Ask McGehee

For several years during the 1950s, the reigning Miss America would come to Mobile to open the city’s popular Azalea Trail. Perhaps the most memorable year was 1956, when four Miss Americas and a record-breaking crowd of 37, 000 packed Ladd Stadium for what the newspaper described as “the star-studded show of the coronation ceremonies.” That was the sixth year that a Miss America reigned over Mobile’s Azalea Trail as its queen. Sharon Kay Ritchie had that honor in 1956 and was joined by three former Miss Americas: Lee Ann Meriwether (1955), Margaret Ay (1954) and Mobile native Yolande Betbeze (1951).        

Sixty yards of the field at Ladd Stadium had been converted into what was termed “a colonial garden with a lake in its center spanned by a bridge over which members of the court passed to surround a three-tiered stand and throne.” A 22-year-old Jaycee named George Gorman Jr. acted as king and had the honor of crowning Miss Ritchie his “Queen Sharon.”

Perhaps the real reason so many were in attendance that March day was that at 2:53 p.m., singer Eddie Fisher walked on stage and smilingly introduced his “better half, ” actress Debbie Reynolds. His opening song was what the newspaper called “his latest top recording, ‘Dungaree Doll.’”

Fisher, though largely forgotten today, was one of the nation’s most popular singers in the 1950s. From 1953 to 1957, he starred in an NBC TV show “Coke Time with Eddie Fisher.” His legion of female fans would walk into soda shops and order an “Eddie Fisher.” Thus, his name became synonymous with the drink, and he was under a million-dollar contract with the beverage company. A year before the famous Azalea Trail event in Mobile in 1955, Fisher and Reynolds had even honeymooned in Atlanta during a Coca-Cola bottlers’ convention. His bride, however, announced that she did not drink the product, as it was bad for her teeth. The stunned audience broke into laughter when they thought Reynolds was joking. Fisher’s Mobile visit was undoubtedly due to the fact that the president of the Azalea Trail was George Downing, who also presided over Mobile’s Coca-Cola Bottling Co. since the death of Walter Bellingrath a year earlier. Downing made sure that the couple got a personal tour of Bellingrath Gardens and Home during their visit.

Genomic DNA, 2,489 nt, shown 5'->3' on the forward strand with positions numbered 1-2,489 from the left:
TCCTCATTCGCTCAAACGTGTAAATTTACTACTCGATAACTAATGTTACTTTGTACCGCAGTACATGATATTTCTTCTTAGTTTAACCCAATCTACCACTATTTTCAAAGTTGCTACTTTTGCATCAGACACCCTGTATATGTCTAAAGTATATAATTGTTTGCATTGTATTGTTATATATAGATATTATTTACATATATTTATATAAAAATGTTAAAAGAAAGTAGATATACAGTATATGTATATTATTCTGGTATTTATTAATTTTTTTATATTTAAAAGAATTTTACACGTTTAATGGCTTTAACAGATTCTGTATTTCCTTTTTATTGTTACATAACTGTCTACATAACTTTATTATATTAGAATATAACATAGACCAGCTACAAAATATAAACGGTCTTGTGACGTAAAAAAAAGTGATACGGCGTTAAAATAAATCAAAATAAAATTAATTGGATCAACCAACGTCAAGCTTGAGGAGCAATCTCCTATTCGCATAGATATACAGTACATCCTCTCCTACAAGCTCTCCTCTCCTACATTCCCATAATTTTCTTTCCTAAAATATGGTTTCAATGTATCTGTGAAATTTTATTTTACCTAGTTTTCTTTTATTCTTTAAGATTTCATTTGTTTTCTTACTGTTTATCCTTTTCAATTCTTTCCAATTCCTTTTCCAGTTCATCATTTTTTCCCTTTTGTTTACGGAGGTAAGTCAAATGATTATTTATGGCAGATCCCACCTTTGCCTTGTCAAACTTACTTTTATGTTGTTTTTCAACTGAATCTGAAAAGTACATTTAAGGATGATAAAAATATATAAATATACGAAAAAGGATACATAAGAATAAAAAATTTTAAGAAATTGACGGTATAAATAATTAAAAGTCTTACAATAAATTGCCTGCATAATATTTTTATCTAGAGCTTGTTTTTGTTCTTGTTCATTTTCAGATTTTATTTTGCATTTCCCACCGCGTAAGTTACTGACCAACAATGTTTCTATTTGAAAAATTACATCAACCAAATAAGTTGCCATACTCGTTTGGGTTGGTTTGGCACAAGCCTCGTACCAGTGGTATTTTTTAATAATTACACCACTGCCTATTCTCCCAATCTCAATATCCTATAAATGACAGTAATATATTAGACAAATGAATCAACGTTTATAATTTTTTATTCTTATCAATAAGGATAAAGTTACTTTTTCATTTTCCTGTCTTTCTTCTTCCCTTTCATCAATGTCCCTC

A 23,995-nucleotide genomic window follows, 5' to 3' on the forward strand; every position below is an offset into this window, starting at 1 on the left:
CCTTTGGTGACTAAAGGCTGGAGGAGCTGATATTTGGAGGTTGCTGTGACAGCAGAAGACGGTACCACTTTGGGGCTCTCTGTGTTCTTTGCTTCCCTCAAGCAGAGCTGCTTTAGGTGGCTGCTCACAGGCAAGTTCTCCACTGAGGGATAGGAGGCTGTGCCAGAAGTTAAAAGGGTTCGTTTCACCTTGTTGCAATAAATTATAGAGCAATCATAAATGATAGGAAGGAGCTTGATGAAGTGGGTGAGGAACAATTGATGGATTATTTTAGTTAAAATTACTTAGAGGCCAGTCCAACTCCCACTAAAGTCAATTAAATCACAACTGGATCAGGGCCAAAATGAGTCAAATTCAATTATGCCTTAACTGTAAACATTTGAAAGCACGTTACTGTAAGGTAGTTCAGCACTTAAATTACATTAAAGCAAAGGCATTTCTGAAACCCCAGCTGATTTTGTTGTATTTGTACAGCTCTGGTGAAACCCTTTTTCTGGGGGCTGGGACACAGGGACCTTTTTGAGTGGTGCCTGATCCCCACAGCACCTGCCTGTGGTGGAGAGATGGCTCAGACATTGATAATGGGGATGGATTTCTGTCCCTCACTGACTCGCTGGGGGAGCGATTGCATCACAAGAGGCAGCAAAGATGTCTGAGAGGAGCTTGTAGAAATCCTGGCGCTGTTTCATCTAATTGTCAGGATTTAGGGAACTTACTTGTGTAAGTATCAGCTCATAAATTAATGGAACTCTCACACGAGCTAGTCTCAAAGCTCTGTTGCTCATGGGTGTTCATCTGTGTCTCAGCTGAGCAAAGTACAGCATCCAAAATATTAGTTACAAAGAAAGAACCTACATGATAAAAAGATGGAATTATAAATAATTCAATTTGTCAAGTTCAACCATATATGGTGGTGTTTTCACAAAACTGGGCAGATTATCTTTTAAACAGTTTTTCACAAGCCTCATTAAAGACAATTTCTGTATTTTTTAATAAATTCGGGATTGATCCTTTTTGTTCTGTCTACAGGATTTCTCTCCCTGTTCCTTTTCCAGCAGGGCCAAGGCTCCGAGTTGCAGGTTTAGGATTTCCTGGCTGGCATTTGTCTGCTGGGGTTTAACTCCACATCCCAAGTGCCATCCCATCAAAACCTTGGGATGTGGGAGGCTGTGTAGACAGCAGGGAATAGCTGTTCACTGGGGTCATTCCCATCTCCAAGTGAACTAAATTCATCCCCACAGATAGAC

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During the coronation show, Reynolds sang “The Tender Trap” before the couple did a duet of “Love and Marriage.” Afterward, Fisher and Reynolds joined “a cavalcade of convertibles, ” which followed the 37-mile route of the Azalea Trail, ending at Memorial Park at the Loop where local “shutterbugs” had a field day filming the throng.

By the end of the decade, the duo, who were once hailed as “America’s most popular married couple, ” were embroiled in one of the most public divorces in history. Fisher had left Reynolds for the recently widowed Elizabeth Taylor. Reaction was swift; Coca-Cola cancelled his contract, NBC unplugged his TV show and RCA ended his recording contract. His career never fully recovered.

Miss America no longer makes appearances in Mobile for the opening of the Azalea Trail, and that organization no longer crowns a king. Today, the Azalea Trail Queen is recognized by wearing the only pink dress in the court.

Text by Tom McGehee

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